But it’s not conflict and sensationalism per se that draws us in. What we really love are resolutions; it just happens that conflict is the necessary ingredient. Charles Dickens opened A Tale of Two Cities with the famous predicament, “It was the best of times, it was the worst of times,” and continued with a few more dualities such as “It was the age of wisdom, it was the age of foolishness.” If the story ended there it wouldn’t be memorable. Readers needed to see how the lives of Charles Darnay and Sydney Carton unfolded.  

Framing the world in terms of contradictions isn’t just a literary technique. It’s a natural function of the brain; a cognitive shortcut meant to simplify the world. The Chinese divided the world into Yin and Yang, Hinduism contrasts Shiva the destroyer with Vishnu the preserver, and virtually every belief system juxtaposes good against evil. Our propensity to dichotomize the world probably contributes to the widespread theme of opposite romantic partners in fiction and feeds into our craving for resolution in fiction. The irony that while resolution satisfies, permanent resolution is dull: we always crave a little bit of tension in story.

Just think about Jim and Pam in The Office. Their delicate courtship was marked by moments of extreme tension because Pam was engaged to another man. A provocative kiss at the end of season two provided temporary relief, but Jim’s decision to date his other co-worker Karen Filippelli in season three returned him and Pam to square one. The conflict didn’t resolve until season five when Pam said yes to Jim’s roadside proposal. Since then, Jim and Pam became the most boring characters on the show despite periodic moments of humor. They are too ordinary without the natural tension of courtship.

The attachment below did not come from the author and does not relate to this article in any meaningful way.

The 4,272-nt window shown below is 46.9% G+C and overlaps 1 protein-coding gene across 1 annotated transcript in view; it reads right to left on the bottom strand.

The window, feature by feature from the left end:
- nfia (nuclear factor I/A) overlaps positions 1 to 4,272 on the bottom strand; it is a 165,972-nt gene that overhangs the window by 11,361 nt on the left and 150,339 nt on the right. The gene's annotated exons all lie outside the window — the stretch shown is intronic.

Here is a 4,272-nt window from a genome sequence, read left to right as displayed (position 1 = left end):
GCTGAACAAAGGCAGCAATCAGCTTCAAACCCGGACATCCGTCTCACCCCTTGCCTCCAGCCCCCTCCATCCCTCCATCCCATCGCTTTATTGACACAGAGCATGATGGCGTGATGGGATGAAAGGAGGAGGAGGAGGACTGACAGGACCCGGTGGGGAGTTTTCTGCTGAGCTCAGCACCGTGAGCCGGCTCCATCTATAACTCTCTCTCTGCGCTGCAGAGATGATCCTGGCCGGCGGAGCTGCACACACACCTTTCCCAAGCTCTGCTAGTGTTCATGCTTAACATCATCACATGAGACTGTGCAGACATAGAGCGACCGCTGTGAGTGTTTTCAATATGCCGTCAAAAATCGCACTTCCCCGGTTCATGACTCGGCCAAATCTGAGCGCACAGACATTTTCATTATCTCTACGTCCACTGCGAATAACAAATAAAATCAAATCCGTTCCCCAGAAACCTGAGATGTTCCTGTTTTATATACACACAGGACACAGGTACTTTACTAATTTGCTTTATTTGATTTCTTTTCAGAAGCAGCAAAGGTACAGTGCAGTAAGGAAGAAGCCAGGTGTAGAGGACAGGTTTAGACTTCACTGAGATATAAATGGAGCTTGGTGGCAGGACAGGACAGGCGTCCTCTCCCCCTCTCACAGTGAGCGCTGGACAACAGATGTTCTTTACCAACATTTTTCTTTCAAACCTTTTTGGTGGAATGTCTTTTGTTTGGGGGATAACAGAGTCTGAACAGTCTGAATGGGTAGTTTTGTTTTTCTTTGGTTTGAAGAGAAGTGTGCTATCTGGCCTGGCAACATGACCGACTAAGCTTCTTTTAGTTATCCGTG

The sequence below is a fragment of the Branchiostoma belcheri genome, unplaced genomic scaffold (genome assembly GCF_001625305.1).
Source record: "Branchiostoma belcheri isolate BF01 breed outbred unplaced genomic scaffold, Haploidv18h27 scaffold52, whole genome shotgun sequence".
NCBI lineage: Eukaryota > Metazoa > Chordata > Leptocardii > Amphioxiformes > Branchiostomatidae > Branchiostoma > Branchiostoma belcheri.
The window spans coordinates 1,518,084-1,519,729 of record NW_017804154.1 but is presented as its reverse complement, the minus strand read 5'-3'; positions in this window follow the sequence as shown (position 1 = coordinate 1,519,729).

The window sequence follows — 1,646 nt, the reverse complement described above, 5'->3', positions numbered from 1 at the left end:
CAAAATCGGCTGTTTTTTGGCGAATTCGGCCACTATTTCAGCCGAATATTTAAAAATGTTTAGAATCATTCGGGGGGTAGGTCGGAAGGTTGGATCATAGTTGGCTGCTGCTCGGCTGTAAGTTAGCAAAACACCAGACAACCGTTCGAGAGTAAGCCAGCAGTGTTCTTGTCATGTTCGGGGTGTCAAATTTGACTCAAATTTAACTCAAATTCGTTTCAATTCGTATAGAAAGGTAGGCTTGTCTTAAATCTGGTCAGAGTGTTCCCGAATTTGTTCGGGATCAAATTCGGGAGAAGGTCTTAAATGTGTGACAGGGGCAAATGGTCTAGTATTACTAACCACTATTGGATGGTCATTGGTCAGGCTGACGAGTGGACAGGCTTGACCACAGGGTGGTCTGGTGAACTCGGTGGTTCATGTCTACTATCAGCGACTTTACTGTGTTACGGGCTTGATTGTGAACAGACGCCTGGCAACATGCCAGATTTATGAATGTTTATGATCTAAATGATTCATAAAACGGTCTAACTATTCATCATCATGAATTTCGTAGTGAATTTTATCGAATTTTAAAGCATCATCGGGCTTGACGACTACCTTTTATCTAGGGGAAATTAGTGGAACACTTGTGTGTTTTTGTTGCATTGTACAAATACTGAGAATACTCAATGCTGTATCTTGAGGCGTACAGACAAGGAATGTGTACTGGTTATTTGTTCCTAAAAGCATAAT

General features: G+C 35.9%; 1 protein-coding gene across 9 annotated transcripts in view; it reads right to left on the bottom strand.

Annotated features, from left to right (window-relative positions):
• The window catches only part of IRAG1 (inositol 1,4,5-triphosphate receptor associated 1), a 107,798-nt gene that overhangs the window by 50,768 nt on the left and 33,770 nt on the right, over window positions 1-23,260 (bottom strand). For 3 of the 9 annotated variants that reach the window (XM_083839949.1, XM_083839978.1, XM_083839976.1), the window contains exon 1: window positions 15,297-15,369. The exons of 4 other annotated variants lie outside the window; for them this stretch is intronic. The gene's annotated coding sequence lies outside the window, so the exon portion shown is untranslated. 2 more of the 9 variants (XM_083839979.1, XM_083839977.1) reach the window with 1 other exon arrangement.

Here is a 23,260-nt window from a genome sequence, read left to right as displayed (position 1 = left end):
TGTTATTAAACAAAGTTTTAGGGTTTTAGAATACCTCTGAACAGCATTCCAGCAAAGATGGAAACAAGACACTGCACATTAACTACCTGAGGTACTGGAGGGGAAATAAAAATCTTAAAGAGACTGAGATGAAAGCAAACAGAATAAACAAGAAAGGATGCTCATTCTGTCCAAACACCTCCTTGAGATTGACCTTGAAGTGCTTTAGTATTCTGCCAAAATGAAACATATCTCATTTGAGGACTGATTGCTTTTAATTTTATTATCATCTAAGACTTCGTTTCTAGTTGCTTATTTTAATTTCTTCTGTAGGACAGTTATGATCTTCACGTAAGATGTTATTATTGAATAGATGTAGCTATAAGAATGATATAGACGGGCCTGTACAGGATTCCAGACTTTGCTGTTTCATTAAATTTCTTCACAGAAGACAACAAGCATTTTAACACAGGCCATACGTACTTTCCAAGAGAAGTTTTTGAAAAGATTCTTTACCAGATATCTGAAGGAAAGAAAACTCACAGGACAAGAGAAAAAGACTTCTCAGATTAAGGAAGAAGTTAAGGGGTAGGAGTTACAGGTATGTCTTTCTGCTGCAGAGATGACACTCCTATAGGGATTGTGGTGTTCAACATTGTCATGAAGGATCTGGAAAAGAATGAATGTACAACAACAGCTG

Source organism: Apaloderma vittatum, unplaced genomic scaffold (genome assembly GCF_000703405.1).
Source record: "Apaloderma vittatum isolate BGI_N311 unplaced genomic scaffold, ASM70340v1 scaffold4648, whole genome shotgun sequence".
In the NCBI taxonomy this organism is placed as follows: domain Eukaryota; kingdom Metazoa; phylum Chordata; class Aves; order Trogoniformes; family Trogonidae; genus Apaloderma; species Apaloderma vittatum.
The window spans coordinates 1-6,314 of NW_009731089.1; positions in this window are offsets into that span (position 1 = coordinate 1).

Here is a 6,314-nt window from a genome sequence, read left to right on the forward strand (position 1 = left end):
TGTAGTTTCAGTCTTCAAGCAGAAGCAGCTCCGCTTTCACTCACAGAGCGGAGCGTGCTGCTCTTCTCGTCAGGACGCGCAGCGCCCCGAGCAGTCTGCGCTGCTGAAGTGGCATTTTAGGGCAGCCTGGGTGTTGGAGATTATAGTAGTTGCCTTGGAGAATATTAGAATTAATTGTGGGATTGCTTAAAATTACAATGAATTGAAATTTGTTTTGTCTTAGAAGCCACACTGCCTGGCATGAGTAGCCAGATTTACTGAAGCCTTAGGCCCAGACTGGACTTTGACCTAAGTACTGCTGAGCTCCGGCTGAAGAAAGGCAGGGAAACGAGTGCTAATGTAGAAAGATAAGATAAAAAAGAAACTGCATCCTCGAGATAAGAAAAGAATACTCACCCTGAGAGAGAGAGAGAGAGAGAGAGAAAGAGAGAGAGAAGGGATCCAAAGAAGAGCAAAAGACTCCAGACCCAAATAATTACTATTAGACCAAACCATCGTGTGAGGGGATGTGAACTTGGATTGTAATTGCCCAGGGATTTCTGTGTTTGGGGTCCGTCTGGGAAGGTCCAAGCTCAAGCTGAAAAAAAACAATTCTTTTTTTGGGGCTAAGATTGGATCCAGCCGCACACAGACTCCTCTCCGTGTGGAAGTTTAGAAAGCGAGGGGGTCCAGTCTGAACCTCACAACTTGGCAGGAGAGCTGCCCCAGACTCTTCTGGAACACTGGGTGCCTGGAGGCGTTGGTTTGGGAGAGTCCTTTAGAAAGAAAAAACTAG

Or consider the mediocre 2010 action comedy Date Night starring Steve Carell and Tina Fey. Phil and Claire Foster (Carell and Fey) are a couple from New Jersey bored with their marriage. After watching their best friends divorce in order to live more thrilling lives, Phil takes Claire to an expensive restaurant in Manhattan to renew excitement in their own marriage. One thing leads to another and they are caught up in a scandal involving the DA and the police. The thrill of car chases and gun fights reignites their marriage and the movie ends on a happy note. But what if there wasn’t a scandal? What if Phil and Claire had dinner and went home? What if there were no car chases and gun fights? Like Jim and Pam post-marriage, Date Night would be boring hyperrealism.

I presented the gap between real life and romance in fiction as a paradox at the onset. But evolutionary psychology resolves the inconsistencies: the brain is not only focused on reproduction, it pays special attention to extraordinary instances of reproduction. This includes everything from Pixar characters to Shakespeare’s star-crossed lovers. Let’s hope writers of The Office remember this.

Image via shuttershock/Rich Lindle